Some of you thought it was a bit premature last week to draw any conclusions about the aesthetics of the first (true) Thursday night game of the season compared to the rest of the NFL's games. I agree. For the most part, especially early in the season, I want to track the comparison to see if, well, there's anything to see here.
The slop in Thursday night's game at Lincoln Financial Field was contained mostly to one team. The Philadelphia Eagles committed five turnovers, converted only three of 10 third-down opportunities, and held the ball for just 20 minutes, 53 seconds of the game.
(On another note, it's pretty noteworthy that the Eagles ran 63 plays and racked up 431 yards in that short of a time period, but that's a discussion for another thread.)
The chart combines the past two Thursday night games and compares them to the rest of the games that were played in Weeks 1 and 2. Our working theory is that games between teams who have had three days to prepare, rather than a full week, are going to be less sharply played. That's why I didn't include the season kickoff game between the Baltimore Ravens and Denver Broncos in the Thursday night category; those teams weren't on a short week of preparation.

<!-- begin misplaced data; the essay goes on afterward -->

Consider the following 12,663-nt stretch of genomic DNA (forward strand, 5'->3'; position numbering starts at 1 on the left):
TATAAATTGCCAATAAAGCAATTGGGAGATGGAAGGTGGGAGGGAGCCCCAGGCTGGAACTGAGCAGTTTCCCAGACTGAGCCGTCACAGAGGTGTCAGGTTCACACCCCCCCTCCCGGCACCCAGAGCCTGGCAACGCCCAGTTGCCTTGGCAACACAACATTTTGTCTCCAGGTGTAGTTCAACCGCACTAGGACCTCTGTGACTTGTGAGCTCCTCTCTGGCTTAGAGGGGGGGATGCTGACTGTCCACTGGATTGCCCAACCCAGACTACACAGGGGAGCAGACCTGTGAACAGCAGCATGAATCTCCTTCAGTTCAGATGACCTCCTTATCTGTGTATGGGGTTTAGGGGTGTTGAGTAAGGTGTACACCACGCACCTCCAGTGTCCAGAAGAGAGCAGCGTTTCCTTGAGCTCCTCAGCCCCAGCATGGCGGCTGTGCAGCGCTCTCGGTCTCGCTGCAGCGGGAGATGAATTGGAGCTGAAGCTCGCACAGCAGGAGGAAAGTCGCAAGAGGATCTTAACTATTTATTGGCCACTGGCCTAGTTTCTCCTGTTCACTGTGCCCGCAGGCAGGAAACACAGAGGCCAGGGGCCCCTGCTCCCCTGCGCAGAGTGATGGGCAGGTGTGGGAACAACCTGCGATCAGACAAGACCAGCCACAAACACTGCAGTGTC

The biggest discrepancy continues to be the sharp dip in passing efficiency, as related by Total QBR and completion percentage. Thursday night, Eagles quarterback Michael Vick produced a 21.7 QBR by completing 43.3 percent of his passes, committing three turnovers and taking five sacks. Kansas City Chiefs quarterback Alex Smith benefitted from exceptional post-catch running from his receivers to finish with 273 yards. He took five sacks and finished with a 25.7 QBR.
It's quite possible that our universal obsession with the passing game dominates our perception of these games. I'm not sure. But through two weeks of a 16-week process, or about 12.5 percent of the full Thursday night season, that's where things stand.